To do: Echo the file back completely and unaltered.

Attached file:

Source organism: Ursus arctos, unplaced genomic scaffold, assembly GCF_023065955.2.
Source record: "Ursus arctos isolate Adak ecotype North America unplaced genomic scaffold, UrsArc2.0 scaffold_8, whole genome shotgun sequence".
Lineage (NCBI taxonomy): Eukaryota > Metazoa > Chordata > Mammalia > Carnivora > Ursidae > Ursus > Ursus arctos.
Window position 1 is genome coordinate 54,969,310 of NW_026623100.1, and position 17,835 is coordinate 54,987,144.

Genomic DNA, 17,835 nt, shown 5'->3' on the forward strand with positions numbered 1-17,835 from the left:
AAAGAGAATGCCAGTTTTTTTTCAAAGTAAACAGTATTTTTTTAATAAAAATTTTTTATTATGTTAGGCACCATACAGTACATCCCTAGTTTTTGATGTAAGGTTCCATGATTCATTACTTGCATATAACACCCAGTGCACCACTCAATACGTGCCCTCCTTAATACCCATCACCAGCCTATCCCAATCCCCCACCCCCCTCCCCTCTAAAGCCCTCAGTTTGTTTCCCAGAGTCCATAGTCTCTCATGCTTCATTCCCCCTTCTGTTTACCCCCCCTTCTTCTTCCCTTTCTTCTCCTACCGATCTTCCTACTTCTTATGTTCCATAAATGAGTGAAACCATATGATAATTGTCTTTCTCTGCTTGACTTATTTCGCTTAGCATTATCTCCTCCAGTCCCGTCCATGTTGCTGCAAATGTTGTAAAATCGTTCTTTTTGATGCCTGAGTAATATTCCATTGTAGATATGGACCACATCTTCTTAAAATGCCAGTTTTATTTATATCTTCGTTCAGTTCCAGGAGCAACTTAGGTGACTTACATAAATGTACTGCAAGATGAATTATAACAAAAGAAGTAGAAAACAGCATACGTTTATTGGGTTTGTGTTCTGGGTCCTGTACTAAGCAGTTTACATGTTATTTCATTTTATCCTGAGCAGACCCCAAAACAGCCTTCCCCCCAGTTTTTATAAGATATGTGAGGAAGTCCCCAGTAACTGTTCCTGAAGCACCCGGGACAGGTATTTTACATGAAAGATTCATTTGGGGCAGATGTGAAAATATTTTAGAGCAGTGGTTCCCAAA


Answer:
Source organism: Ursus arctos, unplaced genomic scaffold, assembly GCF_023065955.2.
Source record: "Ursus arctos isolate Adak ecotype North America unplaced genomic scaffold, UrsArc2.0 scaffold_8, whole genome shotgun sequence".
Lineage (NCBI taxonomy): Eukaryota > Metazoa > Chordata > Mammalia > Carnivora > Ursidae > Ursus > Ursus arctos.
Window position 1 is genome coordinate 54,969,310 of NW_026623100.1, and position 17,835 is coordinate 54,987,144.

Genomic DNA, 17,835 nt, shown 5'->3' on the forward strand with positions numbered 1-17,835 from the left:
AAAGAGAATGCCAGTTTTTTTTCAAAGTAAACAGTATTTTTTTAATAAAAATTTTTTATTATGTTAGGCACCATACAGTACATCCCTAGTTTTTGATGTAAGGTTCCATGATTCATTACTTGCATATAACACCCAGTGCACCACTCAATACGTGCCCTCCTTAATACCCATCACCAGCCTATCCCAATCCCCCACCCCCCTCCCCTCTAAAGCCCTCAGTTTGTTTCCCAGAGTCCATAGTCTCTCATGCTTCATTCCCCCTTCTGTTTACCCCCCCTTCTTCTTCCCTTTCTTCTCCTACCGATCTTCCTACTTCTTATGTTCCATAAATGAGTGAAACCATATGATAATTGTCTTTCTCTGCTTGACTTATTTCGCTTAGCATTATCTCCTCCAGTCCCGTCCATGTTGCTGCAAATGTTGTAAAATCGTTCTTTTTGATGCCTGAGTAATATTCCATTGTAGATATGGACCACATCTTCTTAAAATGCCAGTTTTATTTATATCTTCGTTCAGTTCCAGGAGCAACTTAGGTGACTTACATAAATGTACTGCAAGATGAATTATAACAAAAGAAGTAGAAAACAGCATACGTTTATTGGGTTTGTGTTCTGGGTCCTGTACTAAGCAGTTTACATGTTATTTCATTTTATCCTGAGCAGACCCCAAAACAGCCTTCCCCCCAGTTTTTATAAGATATGTGAGGAAGTCCCCAGTAACTGTTCCTGAAGCACCCGGGACAGGTATTTTACATGAAAGATTCATTTGGGGCAGATGTGAAAATATTTTAGAGCAGTGGTTCCCAAA